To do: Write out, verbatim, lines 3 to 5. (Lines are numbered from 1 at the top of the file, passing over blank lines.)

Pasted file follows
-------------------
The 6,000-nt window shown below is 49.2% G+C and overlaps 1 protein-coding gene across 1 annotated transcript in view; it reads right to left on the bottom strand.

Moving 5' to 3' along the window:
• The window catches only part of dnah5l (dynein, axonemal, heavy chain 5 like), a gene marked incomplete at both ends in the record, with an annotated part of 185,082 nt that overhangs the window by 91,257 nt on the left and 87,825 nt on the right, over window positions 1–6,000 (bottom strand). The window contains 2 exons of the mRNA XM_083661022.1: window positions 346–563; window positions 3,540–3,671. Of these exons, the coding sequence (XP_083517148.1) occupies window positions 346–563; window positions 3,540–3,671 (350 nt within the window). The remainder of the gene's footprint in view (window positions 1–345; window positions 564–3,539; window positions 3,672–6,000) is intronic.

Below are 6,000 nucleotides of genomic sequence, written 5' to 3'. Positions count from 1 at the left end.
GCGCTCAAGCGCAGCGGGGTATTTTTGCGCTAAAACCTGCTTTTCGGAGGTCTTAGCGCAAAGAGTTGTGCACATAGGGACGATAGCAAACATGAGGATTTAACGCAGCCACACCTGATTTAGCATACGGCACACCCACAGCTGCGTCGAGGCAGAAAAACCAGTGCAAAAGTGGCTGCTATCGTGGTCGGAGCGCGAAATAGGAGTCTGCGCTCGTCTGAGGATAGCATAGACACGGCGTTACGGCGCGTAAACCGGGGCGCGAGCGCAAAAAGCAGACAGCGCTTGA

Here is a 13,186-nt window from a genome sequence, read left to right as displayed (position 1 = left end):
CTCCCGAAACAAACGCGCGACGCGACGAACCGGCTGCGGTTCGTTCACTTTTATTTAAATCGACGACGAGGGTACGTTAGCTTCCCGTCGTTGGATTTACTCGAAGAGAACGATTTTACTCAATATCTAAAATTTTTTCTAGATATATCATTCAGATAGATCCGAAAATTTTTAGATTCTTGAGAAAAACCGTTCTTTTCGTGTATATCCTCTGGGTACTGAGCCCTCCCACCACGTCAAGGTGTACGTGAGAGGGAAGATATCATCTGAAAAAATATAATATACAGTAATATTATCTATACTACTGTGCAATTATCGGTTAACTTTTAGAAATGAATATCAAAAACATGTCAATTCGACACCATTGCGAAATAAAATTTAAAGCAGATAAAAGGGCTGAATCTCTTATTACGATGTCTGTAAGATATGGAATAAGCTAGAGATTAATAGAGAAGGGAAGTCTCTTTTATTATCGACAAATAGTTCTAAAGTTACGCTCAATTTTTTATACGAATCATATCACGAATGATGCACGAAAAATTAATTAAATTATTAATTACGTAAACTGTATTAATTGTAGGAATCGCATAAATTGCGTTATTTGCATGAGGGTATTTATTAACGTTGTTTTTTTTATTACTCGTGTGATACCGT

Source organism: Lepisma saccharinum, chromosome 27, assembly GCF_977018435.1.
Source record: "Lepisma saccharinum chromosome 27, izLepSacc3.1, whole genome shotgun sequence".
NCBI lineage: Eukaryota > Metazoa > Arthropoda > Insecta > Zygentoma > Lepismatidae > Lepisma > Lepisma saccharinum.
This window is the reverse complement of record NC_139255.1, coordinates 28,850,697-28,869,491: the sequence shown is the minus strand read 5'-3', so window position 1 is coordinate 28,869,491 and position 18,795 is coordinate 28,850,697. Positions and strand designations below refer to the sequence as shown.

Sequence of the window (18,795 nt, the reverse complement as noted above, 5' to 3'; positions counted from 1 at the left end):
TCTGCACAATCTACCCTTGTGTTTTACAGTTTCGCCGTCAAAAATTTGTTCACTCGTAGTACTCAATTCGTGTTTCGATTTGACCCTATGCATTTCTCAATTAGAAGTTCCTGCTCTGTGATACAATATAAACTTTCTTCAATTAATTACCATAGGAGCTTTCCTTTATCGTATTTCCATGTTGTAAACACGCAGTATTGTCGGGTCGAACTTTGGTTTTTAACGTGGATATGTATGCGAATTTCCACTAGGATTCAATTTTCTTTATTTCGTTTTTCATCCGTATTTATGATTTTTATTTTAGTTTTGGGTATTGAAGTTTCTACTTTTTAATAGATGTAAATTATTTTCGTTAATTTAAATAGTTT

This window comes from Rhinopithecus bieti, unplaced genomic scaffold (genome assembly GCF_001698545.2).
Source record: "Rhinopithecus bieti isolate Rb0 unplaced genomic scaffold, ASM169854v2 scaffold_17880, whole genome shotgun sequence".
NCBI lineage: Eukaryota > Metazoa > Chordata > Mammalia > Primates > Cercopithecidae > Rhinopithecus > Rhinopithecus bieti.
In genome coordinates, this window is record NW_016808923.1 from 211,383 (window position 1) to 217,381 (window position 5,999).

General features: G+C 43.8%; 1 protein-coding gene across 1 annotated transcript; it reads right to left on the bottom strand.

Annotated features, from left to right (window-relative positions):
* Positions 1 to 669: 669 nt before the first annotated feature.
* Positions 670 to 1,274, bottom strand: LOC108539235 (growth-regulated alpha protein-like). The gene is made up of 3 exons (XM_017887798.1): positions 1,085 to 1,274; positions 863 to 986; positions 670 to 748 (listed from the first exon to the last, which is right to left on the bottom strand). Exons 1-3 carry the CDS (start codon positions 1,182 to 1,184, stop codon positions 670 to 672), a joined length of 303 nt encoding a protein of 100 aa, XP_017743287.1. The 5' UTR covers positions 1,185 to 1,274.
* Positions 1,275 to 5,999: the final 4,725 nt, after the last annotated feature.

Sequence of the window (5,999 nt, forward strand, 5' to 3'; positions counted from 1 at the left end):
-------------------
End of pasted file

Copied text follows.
• The window catches only part of dnah5l (dynein, axonemal, heavy chain 5 like), a gene marked incomplete at both ends in the record, with an annotated part of 185,082 nt that overhangs the window by 91,257 nt on the left and 87,825 nt on the right, over window positions 1–6,000 (bottom strand). The window contains 2 exons of the mRNA XM_083661022.1: window positions 346–563; window positions 3,540–3,671. Of these exons, the coding sequence (XP_083517148.1) occupies window positions 346–563; window positions 3,540–3,671 (350 nt within the window). The remainder of the gene's footprint in view (window positions 1–345; window positions 564–3,539; window positions 3,672–6,000) is intronic.

Below are 6,000 nucleotides of genomic sequence, written 5' to 3'. Positions count from 1 at the left end.
GCGCTCAAGCGCAGCGGGGTATTTTTGCGCTAAAACCTGCTTTTCGGAGGTCTTAGCGCAAAGAGTTGTGCACATAGGGACGATAGCAAACATGAGGATTTAACGCAGCCACACCTGATTTAGCATACGGCACACCCACAGCTGCGTCGAGGCAGAAAAACCAGTGCAAAAGTGGCTGCTATCGTGGTCGGAGCGCGAAATAGGAGTCTGCGCTCGTCTGAGGATAGCATAGACACGGCGTTACGGCGCGTAAACCGGGGCGCGAGCGCAAAAAGCAGACAGCGCTTGA